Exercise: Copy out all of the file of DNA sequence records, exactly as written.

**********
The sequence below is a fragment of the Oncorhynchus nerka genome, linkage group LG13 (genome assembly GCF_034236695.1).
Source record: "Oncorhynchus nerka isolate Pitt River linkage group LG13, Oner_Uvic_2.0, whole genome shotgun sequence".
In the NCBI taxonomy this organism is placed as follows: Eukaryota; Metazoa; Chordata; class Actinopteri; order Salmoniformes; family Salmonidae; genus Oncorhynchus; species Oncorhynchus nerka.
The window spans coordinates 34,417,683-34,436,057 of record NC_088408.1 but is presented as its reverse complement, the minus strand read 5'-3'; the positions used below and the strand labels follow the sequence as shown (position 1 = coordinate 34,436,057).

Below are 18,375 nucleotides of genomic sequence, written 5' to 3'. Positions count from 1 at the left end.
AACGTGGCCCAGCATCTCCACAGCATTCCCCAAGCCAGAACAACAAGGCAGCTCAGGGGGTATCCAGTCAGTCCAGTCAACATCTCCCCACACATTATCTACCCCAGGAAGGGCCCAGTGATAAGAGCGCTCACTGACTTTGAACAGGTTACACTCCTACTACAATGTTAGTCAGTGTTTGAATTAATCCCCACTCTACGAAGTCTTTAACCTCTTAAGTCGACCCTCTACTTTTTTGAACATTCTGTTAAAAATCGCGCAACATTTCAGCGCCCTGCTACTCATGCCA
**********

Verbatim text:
The sequence below is a fragment of the Oncorhynchus nerka genome, linkage group LG13 (genome assembly GCF_034236695.1).
Source record: "Oncorhynchus nerka isolate Pitt River linkage group LG13, Oner_Uvic_2.0, whole genome shotgun sequence".
In the NCBI taxonomy this organism is placed as follows: Eukaryota; Metazoa; Chordata; class Actinopteri; order Salmoniformes; family Salmonidae; genus Oncorhynchus; species Oncorhynchus nerka.
The window spans coordinates 34,417,683-34,436,057 of record NC_088408.1 but is presented as its reverse complement, the minus strand read 5'-3'; the positions used below and the strand labels follow the sequence as shown (position 1 = coordinate 34,436,057).

Below are 18,375 nucleotides of genomic sequence, written 5' to 3'. Positions count from 1 at the left end.
AACGTGGCCCAGCATCTCCACAGCATTCCCCAAGCCAGAACAACAAGGCAGCTCAGGGGGTATCCAGTCAGTCCAGTCAACATCTCCCCACACATTATCTACCCCAGGAAGGGCCCAGTGATAAGAGCGCTCACTGACTTTGAACAGGTTACACTCCTACTACAATGTTAGTCAGTGTTTGAATTAATCCCCACTCTACGAAGTCTTTAACCTCTTAAGTCGACCCTCTACTTTTTTGAACATTCTGTTAAAAATCGCGCAACATTTCAGCGCCCTGCTACTCATGCCA